A team of European Fusion Engineers have made a major breakthrough to create a working practical nuclear fusion reactor.
JET laboratory – a UK-based lab – has broken its existing record for how much energy can be extracted when squeezing together hydrogen atoms.
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The idea behind Nuclear fusion is that you can slam two atoms slammed together in a reactor to form a heavier nucleus and unleash are larger amount of energy than your put in starting the reaction while practically producing no harmful emissions – this is the way the Sun and other stars produce energy.
Fusion is so promising that physicists have been trying to develop methods to safely harness this process for decades.
The JET laboratory experiment was able to produce 59 megajoules of energy over five seconds – that works out at 11 megawatts of power. During the last test in 1997 the lab only achieved half that output.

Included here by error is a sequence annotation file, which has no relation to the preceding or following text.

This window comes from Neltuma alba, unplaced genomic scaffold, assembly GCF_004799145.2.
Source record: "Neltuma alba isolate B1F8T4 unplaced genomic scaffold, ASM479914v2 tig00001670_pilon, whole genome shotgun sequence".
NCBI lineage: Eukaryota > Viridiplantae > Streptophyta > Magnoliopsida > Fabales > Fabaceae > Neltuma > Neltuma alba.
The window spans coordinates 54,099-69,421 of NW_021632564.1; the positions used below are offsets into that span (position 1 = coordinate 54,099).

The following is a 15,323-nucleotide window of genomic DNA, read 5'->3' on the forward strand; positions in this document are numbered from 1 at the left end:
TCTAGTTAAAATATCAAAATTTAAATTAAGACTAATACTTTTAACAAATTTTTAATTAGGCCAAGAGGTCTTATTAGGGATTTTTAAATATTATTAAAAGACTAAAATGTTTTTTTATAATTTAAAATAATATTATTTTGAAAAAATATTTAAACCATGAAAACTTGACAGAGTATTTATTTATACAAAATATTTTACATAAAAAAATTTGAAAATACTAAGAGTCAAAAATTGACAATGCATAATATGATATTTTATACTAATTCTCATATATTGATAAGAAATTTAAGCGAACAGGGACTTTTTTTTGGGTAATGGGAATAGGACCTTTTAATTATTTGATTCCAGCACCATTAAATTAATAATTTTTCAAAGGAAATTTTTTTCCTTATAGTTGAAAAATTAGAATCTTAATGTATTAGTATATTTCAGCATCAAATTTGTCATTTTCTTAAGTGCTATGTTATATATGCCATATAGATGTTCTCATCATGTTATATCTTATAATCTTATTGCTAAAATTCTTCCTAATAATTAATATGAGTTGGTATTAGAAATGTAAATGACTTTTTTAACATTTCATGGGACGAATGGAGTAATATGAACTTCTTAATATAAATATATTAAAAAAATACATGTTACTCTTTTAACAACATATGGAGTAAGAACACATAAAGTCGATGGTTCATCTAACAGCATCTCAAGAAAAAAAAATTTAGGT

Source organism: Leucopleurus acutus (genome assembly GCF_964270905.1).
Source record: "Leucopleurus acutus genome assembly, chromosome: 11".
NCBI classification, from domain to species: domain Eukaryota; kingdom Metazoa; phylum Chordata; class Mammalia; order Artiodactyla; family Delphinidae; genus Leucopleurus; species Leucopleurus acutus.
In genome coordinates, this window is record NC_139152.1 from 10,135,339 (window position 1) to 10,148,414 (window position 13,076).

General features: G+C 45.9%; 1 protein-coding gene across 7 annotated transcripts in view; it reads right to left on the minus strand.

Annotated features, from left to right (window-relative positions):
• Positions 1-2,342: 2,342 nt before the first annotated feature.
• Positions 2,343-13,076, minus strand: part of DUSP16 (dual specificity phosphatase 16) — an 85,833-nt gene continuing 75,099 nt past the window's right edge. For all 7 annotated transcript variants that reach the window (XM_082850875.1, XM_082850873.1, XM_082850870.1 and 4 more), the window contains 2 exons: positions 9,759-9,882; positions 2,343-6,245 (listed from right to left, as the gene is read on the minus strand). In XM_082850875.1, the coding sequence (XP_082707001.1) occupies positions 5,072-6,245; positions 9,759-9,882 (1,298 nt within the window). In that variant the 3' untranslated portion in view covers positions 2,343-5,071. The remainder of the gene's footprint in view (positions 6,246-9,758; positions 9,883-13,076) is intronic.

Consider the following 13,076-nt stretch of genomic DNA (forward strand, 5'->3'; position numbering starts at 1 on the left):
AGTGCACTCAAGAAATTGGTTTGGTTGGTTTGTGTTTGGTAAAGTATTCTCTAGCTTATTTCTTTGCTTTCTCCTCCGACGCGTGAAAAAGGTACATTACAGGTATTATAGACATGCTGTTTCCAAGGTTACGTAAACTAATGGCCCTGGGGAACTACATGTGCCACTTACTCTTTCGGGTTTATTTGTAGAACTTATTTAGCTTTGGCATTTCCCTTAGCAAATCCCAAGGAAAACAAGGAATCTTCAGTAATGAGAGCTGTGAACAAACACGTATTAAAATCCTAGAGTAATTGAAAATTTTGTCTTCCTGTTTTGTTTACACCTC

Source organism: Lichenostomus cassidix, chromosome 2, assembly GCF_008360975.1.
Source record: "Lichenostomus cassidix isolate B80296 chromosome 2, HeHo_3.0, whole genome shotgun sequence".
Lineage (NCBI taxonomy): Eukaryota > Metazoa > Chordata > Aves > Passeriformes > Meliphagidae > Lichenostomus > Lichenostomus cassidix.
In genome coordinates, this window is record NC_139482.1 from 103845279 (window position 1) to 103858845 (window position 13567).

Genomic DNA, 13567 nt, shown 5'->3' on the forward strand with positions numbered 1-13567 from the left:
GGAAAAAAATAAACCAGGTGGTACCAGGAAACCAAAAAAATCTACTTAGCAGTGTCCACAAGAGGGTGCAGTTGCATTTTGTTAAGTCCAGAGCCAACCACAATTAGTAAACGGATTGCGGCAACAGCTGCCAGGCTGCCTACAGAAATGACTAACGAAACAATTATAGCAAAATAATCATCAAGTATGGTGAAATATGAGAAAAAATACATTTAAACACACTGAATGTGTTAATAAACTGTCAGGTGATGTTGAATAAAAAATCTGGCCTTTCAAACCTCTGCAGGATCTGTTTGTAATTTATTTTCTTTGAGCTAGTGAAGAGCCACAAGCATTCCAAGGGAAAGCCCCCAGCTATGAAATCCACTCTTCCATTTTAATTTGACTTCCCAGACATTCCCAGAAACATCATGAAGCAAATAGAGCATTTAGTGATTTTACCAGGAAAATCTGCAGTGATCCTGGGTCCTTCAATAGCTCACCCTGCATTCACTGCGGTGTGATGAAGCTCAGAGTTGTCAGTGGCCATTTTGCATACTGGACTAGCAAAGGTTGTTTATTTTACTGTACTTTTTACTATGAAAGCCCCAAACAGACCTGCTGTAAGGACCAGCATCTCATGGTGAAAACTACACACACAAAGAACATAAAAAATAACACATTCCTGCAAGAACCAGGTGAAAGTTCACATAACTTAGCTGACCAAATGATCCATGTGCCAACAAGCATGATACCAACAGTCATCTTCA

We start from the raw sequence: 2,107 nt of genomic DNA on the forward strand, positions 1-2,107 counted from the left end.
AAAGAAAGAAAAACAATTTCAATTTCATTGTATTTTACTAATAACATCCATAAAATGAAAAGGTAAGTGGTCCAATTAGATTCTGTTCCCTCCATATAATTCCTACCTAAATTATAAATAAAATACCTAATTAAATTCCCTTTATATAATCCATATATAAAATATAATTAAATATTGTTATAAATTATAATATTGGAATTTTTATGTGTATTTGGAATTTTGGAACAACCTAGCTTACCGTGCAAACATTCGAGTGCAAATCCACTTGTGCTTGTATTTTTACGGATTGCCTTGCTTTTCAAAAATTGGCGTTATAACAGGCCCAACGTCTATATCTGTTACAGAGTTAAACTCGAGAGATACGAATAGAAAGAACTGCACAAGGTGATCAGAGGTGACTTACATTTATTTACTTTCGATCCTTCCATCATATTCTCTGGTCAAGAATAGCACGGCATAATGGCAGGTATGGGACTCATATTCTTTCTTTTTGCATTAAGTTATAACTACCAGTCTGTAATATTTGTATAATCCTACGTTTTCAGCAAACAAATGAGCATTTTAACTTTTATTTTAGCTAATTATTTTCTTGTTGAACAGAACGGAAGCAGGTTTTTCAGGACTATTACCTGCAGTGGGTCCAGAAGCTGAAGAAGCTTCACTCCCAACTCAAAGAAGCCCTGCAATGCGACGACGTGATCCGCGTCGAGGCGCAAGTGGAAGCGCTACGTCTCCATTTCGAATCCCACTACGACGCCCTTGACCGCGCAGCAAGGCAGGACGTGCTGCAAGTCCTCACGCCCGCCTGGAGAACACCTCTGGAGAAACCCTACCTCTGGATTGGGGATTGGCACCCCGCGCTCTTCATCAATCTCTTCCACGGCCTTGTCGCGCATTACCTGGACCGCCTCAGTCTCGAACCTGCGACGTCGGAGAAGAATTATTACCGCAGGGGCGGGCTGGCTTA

The achievement is significant as it supports the design choices that have been in another Fusion reactor – the ITER reactor. 10 years the JET was reconfigured to replicate the anticipated ITER set-up.
Speaking to the BBC Dr Joe Milnes, the head of operations at the reactor lab explained that “the JET experiments put us a step closer to fusion power [and] demonstrate that we can create a mini star inside of our machine and hold it there for five seconds and get high performance, which really takes us into a new realm.”
The Joint European Torus (JET) lab in Culham Oxfordshire and has been pioneering fusion over the last 40 years.